In the water context, the EPA will be disinvesting from biosolids enforcement and will be reducing its investment in the underground injection control (UIC) program. The EPA notes that “many” states have their own biosolids program, and 33 states are authorized to enforce the UIC program. The EPA does not anticipate reducing its enforcement in the states where it has sole responsibility for UIC enforcement, but does not indicate a similar result for the biosolids program.
Finally, and perhaps of the greatest importance to the regulated community, the EPA is significantly reducing the amount of resources it directs to compliance assistance and to implementation of its policy on self-disclosures of environmental violations. The EPA noted that it may still consider compliance with the factors of the self-disclosure policy when it evaluates penalties in individual enforcement actions, but that it will no longer implement the existing policy.
The news is not all about cuts. The EPA also gave its enforcement priorities for FY 2013, including assuring compliance with the Greenhouse Gas Reporting Rule, targeting the energy sector for compliance for environmental laws, reducing pollution from animal waste and reducing toxic air pollution from the largest sources. The EPA will also focus on compliance monitoring and enforcement of its regulations governing lead-based paint. Specifically, the EPA is directing the regions to devote the vast majority of their toxics resources to inspections and enforcement of the recent lead-based paint rule covering renovation, repair and painting of homes and child-occupied facilities (such as schools and child care centers) built before 1978.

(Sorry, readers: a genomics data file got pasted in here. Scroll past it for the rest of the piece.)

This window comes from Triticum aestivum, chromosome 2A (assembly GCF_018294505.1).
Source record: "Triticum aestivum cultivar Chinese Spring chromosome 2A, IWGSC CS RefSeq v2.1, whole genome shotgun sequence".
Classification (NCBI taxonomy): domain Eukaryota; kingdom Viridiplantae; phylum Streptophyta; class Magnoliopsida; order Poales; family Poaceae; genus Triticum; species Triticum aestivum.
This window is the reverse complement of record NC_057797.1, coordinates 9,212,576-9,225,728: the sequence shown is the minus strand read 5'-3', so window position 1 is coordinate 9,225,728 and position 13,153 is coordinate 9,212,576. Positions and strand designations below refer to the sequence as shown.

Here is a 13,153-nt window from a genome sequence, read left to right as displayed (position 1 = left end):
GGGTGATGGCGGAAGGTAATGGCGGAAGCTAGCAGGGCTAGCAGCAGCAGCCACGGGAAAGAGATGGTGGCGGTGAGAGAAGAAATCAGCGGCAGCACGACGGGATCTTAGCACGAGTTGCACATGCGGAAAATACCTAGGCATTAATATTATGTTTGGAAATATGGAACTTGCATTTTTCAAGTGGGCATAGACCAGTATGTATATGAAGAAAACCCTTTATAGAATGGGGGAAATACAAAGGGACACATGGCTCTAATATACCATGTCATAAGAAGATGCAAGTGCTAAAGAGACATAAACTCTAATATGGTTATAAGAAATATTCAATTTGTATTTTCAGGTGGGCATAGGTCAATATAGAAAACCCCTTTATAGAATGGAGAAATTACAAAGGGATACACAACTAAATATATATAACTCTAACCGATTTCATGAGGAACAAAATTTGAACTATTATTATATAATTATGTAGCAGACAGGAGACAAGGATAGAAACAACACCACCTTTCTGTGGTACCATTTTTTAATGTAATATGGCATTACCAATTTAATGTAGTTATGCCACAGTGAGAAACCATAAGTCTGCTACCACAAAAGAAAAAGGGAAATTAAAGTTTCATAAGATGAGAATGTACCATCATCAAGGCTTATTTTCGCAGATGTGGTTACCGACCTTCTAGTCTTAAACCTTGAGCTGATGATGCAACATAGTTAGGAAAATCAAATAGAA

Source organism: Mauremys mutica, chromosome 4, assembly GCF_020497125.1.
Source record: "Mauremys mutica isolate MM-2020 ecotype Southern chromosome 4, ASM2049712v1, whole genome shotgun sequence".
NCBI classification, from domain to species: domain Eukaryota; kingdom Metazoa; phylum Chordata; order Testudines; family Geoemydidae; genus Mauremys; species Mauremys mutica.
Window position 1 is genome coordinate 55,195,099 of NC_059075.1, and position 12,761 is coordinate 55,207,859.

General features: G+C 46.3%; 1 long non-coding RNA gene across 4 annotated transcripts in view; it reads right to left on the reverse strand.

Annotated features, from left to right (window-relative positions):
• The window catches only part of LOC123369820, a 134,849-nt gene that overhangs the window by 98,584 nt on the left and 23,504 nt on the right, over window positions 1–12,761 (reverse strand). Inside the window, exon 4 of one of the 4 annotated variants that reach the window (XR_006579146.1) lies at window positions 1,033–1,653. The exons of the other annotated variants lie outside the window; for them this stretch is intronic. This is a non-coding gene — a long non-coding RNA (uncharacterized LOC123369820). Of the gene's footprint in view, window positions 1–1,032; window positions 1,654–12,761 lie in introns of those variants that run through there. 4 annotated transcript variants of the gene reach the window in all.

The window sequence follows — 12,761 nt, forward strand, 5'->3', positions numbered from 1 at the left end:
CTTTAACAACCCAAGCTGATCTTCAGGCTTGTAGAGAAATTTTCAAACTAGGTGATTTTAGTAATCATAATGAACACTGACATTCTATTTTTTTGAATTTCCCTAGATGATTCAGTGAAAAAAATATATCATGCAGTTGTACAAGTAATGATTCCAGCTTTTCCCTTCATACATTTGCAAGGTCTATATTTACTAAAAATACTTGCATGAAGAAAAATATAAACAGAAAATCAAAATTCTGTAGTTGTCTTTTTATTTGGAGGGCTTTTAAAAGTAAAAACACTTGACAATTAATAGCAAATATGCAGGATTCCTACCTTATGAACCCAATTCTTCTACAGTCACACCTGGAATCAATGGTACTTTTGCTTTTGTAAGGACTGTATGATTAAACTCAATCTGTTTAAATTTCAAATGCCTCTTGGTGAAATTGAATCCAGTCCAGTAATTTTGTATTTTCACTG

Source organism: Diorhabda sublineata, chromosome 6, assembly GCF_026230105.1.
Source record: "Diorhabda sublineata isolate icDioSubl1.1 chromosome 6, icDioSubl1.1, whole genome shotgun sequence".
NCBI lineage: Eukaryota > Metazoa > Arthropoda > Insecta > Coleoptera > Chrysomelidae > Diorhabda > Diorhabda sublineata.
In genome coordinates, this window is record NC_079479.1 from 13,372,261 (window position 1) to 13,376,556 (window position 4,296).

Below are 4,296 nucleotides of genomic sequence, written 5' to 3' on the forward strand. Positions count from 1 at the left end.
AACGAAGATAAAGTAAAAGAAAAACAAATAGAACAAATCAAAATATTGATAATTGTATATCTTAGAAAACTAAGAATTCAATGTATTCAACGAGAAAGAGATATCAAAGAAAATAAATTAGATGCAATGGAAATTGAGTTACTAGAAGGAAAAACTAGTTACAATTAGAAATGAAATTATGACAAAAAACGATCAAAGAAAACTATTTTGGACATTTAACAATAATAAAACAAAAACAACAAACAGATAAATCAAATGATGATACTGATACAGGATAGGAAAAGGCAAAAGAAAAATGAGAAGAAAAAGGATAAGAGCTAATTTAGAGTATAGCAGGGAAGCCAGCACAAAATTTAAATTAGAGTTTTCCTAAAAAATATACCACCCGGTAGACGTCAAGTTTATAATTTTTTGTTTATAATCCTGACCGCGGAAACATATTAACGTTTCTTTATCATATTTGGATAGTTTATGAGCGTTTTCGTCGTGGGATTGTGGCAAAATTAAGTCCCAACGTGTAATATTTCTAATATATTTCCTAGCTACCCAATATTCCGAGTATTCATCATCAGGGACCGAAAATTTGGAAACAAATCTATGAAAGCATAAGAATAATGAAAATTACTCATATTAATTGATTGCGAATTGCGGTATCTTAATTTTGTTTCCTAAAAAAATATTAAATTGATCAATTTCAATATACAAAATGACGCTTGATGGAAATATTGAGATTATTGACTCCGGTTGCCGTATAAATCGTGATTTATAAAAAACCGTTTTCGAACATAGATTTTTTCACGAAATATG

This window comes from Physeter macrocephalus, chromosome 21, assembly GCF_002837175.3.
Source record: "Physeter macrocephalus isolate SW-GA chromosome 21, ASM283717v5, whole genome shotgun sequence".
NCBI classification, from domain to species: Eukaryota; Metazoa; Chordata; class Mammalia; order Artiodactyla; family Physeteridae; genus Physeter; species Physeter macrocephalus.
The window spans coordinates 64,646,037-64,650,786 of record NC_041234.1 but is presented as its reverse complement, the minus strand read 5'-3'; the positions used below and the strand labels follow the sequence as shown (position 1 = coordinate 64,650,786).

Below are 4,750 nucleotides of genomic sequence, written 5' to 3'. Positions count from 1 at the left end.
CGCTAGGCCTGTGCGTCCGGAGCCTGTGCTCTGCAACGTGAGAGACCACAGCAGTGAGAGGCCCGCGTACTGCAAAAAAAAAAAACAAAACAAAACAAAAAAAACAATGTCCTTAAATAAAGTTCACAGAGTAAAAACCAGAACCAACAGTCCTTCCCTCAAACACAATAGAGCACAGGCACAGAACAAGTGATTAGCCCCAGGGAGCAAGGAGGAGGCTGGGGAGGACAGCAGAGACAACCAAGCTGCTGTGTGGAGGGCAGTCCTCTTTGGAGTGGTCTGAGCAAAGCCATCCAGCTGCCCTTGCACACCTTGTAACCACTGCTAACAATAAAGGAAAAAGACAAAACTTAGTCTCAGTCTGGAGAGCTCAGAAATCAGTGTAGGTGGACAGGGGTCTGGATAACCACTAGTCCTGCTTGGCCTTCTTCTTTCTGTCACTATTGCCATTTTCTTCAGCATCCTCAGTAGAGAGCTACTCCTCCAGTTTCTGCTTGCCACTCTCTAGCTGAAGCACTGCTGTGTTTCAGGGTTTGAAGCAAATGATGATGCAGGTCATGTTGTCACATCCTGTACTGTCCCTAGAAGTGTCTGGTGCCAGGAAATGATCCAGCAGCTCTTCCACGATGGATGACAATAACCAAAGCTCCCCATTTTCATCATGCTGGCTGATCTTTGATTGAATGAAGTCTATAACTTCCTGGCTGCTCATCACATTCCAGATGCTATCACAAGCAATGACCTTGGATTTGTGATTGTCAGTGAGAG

Impacts of These Reductions
The memo and the draft guidance make clear that where the EPA is disinvesting, the agency intends for the states and local governments to pick up the slack. Such an expectation is reasonable in some areas — for example, in the UST program, 38 states have approved state programs that they implement in lieu of the federal regulations, and all 50 states have their own leak detection and cleanup regulations. Though the EPA has traditionally considered its own enforcement of UST compliance requirements to be an important counterpart to state-level enforcement, the states with approved programs are familiar with handling UST enforcement on their own.